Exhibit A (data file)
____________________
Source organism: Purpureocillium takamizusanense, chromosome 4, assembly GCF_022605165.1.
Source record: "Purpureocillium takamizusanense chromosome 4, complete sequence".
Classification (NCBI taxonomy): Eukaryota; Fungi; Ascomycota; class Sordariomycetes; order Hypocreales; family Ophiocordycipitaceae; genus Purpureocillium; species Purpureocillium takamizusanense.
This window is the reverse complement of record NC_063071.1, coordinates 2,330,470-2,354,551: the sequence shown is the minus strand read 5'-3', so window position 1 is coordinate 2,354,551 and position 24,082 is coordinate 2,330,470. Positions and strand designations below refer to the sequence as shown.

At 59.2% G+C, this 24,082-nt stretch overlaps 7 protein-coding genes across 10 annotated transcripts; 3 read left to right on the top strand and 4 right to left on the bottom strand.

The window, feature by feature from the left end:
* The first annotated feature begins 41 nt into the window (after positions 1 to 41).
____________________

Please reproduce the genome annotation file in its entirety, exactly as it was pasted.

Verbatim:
Source organism: Purpureocillium takamizusanense, chromosome 4, assembly GCF_022605165.1.
Source record: "Purpureocillium takamizusanense chromosome 4, complete sequence".
Classification (NCBI taxonomy): Eukaryota; Fungi; Ascomycota; class Sordariomycetes; order Hypocreales; family Ophiocordycipitaceae; genus Purpureocillium; species Purpureocillium takamizusanense.
This window is the reverse complement of record NC_063071.1, coordinates 2,330,470-2,354,551: the sequence shown is the minus strand read 5'-3', so window position 1 is coordinate 2,354,551 and position 24,082 is coordinate 2,330,470. Positions and strand designations below refer to the sequence as shown.

At 59.2% G+C, this 24,082-nt stretch overlaps 7 protein-coding genes across 10 annotated transcripts; 3 read left to right on the top strand and 4 right to left on the bottom strand.

The window, feature by feature from the left end:
* The first annotated feature begins 41 nt into the window (after positions 1 to 41).